Anabolic steroids are used by some athletes in sports that require strength because they promote the growth of skeletal muscle. In addition to their potential for providing users with a possible unfair advantage, steroids trigger a number of potentially serious adverse effects such as hepatic carcinoma, impotence, and jaundice. Steroids are defined as a terpenoid lipid characterized by a carbon skeleton” (Voy and Deeter 23). Currently, the IOC bans substances into five categories: psychomotor stimulants, sympathomimetic amines, miscellaneous CNS stimulants, narcotic analgesics, and anabolic steroids. In addition, blood doping and the use of growth hormones (both discussed below) are prohibited. The most recent practice of “blood doping,” or “blood boosting,” has been the subject of debate. The “boosted” number of red blood cells increases the competitors’ oxygen supply. Several studies have indicated that boosting can improve the performance of trained athletes, although the improvement appears to be a slight one (Mottram 82). Growth hormone is a powerful anabolic substance that affects all body systems and plays an important role in muscle growth. It is released from the anterior pituitary gland in response to a variety of stimuli including exercise, sleep, stress, and the administration of a variety of drugs and amino acids. Growth hormone administration to normal animals leads to muscle hypertrophy, but this muscular growth is not accompanied by increased strength. Growth hormone excess leads to acromegaly, a disease with significant morbidity, including a myopathy in which muscles appear larger but are functionally weaker. Attempts to control drug use by athletes through drug testing and education have increased considerably in recent years, as has the amount of public attention to the use of drugs by athletes (Voy and Deeter 32).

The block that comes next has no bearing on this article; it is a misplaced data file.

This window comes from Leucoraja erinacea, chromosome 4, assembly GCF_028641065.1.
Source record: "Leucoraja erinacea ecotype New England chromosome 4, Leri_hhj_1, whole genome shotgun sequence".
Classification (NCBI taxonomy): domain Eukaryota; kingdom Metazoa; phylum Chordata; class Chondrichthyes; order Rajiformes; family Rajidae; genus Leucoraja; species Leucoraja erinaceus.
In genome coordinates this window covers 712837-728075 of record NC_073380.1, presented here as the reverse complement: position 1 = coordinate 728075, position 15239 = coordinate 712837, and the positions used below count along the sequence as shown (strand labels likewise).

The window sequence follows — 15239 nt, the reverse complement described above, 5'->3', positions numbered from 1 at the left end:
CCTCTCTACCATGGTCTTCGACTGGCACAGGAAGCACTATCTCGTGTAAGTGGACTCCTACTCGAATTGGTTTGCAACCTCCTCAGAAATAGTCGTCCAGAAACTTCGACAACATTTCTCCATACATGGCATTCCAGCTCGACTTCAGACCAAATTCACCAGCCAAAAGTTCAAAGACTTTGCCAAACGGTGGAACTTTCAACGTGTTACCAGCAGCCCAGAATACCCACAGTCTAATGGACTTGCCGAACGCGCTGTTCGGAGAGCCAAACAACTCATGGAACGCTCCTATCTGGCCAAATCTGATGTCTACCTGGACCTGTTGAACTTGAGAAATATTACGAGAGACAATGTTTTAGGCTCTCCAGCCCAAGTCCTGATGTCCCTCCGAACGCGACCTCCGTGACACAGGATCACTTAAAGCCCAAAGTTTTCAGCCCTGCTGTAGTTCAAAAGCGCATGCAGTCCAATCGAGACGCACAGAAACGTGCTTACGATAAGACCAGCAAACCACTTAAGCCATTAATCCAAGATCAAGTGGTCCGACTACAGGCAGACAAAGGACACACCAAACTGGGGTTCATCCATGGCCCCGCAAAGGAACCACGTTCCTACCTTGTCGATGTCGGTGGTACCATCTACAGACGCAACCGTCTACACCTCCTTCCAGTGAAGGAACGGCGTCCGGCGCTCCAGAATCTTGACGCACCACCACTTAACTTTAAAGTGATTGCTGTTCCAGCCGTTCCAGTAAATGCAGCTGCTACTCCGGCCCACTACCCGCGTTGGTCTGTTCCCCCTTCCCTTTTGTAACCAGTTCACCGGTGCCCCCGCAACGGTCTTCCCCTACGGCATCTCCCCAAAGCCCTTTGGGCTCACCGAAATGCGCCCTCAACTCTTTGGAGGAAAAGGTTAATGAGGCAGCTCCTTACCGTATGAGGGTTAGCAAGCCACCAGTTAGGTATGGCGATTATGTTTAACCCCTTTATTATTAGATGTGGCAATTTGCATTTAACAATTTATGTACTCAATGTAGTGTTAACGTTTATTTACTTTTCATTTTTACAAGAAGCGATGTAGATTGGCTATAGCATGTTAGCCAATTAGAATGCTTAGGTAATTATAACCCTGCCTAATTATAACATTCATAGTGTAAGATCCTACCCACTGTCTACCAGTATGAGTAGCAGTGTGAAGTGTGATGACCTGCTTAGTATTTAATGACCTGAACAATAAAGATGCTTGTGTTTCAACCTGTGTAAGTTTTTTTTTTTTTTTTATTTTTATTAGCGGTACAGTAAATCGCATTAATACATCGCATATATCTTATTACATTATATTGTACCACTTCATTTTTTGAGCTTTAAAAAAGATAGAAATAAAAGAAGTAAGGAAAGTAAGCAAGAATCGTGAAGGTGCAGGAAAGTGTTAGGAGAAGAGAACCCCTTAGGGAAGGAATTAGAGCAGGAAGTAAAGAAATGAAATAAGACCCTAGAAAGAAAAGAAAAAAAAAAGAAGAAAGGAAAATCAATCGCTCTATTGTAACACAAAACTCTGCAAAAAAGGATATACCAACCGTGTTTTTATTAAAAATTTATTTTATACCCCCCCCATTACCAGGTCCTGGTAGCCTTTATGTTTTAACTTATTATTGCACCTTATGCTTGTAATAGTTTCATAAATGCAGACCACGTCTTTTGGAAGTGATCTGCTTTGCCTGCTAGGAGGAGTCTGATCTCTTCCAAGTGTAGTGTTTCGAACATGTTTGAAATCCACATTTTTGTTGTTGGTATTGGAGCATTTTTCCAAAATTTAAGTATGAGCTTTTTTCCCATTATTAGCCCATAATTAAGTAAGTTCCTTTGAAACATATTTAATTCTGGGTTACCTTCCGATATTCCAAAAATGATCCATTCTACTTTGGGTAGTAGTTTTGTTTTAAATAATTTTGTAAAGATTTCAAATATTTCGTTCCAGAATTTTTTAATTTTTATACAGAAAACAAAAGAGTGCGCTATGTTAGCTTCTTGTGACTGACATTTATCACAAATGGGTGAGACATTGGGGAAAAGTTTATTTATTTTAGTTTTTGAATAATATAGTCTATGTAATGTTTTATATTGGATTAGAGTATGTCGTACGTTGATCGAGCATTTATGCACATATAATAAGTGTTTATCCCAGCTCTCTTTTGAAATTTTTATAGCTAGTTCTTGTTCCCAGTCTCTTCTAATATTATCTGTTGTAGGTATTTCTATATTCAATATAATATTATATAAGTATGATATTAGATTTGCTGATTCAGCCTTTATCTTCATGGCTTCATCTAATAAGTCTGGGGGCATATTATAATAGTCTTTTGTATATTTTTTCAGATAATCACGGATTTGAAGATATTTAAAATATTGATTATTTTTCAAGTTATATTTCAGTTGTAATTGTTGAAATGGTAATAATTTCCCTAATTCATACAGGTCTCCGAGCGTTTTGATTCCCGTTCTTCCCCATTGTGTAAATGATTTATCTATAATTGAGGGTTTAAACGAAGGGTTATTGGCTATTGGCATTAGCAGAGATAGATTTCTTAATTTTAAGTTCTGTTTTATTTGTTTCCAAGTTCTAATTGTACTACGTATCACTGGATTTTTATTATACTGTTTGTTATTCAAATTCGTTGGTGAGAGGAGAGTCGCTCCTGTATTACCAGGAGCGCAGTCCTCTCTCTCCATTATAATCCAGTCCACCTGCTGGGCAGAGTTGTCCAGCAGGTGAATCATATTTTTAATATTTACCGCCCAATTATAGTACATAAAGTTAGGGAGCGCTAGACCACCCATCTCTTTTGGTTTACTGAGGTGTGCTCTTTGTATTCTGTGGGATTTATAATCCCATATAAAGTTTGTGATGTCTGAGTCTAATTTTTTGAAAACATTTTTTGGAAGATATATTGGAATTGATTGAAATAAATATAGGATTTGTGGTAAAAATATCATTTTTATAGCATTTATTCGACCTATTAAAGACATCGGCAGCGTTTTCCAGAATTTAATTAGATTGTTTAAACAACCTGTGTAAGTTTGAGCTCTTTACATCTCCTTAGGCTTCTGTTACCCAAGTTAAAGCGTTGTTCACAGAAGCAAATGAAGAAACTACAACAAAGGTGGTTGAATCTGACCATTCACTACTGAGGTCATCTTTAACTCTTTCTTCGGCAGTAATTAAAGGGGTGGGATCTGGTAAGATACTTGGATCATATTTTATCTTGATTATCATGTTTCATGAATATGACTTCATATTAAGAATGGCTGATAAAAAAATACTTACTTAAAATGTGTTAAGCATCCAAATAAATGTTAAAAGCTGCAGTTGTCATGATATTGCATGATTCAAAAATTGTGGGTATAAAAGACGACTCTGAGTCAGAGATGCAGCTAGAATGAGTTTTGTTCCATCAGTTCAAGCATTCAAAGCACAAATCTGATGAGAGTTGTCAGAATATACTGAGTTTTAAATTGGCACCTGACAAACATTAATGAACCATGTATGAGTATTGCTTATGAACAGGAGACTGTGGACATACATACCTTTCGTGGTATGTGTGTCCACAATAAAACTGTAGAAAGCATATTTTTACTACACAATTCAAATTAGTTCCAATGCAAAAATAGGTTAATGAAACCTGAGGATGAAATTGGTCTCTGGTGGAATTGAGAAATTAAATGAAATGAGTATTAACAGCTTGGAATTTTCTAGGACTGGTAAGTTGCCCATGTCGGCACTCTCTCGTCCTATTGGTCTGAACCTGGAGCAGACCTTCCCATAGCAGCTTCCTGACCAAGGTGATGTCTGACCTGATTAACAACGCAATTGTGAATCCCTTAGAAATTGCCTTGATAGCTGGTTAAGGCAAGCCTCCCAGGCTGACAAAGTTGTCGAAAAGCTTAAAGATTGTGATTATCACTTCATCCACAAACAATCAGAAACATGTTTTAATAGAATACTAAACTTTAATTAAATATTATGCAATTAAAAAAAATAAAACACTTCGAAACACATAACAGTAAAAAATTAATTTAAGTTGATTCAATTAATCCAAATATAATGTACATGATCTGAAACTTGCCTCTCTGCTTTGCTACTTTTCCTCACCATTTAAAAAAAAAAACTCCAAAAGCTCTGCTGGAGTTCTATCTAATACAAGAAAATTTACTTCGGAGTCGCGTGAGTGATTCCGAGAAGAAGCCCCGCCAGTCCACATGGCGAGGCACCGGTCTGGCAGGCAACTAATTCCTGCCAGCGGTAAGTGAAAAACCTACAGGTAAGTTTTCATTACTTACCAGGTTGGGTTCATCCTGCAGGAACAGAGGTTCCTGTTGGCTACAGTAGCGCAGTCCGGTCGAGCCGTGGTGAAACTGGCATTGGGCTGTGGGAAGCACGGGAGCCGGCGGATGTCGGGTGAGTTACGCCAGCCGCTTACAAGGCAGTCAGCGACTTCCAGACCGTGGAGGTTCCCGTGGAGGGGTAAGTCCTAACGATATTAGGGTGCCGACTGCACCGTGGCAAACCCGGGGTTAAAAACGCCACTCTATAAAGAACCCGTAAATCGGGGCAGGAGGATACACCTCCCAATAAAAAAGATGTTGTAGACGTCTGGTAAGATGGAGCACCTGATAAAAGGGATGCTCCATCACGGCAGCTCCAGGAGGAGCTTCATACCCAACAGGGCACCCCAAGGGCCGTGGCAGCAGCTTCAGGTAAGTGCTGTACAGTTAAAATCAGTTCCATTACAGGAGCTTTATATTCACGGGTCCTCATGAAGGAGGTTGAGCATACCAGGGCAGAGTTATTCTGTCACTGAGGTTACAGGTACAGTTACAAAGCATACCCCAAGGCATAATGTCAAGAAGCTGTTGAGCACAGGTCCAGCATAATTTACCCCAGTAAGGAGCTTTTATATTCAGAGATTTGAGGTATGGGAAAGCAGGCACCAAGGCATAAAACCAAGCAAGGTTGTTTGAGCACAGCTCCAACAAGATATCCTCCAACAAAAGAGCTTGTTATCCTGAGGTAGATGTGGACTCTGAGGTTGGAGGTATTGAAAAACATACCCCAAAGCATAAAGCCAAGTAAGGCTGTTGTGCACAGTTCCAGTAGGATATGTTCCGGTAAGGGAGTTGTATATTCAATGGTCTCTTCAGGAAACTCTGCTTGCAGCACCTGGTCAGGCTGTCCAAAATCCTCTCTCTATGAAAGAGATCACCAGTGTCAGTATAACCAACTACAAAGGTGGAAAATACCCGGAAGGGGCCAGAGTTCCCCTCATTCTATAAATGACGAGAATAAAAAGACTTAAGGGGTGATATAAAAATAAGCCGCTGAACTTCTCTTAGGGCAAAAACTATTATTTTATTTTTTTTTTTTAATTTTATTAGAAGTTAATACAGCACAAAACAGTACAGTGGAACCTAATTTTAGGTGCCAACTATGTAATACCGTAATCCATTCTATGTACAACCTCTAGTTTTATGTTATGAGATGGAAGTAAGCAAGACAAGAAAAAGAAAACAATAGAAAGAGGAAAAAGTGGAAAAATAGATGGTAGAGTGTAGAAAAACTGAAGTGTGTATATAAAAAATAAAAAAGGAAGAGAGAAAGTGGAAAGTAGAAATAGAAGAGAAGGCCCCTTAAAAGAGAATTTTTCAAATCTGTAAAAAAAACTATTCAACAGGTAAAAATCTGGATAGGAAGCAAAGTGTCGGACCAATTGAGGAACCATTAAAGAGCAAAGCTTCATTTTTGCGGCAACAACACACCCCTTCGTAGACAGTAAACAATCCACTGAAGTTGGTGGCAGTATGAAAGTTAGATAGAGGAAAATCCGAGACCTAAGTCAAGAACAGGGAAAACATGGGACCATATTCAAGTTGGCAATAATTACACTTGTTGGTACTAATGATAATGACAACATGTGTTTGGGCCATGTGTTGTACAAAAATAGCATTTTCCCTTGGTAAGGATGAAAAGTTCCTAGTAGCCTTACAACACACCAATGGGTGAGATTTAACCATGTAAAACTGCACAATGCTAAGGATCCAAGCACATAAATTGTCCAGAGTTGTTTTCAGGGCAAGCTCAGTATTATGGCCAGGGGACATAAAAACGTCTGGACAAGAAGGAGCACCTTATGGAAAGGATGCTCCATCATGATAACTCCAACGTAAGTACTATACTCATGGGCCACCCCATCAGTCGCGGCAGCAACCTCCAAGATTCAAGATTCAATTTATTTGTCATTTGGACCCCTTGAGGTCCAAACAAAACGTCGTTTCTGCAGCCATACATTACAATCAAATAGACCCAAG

The philosophical considerations behind the rationale for drug usage in an athletic context are based on the violations of legal rules and the nature of the sport itself. Sport is defined as an activity governed by the rules and physical capabilities of competitors. The aim of the sport is to determine the most strong and psychically developed competitor. Steroids violate these rules and prevent fair competition and rivalry (Voy and Deeter 35). To enhance athletic performance, anabolic steroids must be taken over a long period of time (weeks or months), well before any competition. In contrast to psychomotor stimulants, anabolic steroids tend to stay in the body for relatively long periods, making their detection much less dependent on testing immediately after use. Among the milder side effects are acne, premature baldness, prostate enlargement and inflammation, increased aggressiveness, testicular atrophy, and reduced sperm production. In adolescents, the use of anabolic steroids causes premature closure of the growth centers of long bones (Mottram 81). Thus, such individuals will not be as tall as they would have been having they had not used the drug. In females, anabolic steroid use results in side effects such as masculinization, abnormal menstrual cycles, and irreversible changes such as excessive body and facial hair, enlargement of the clitoris, and deepening of the voice.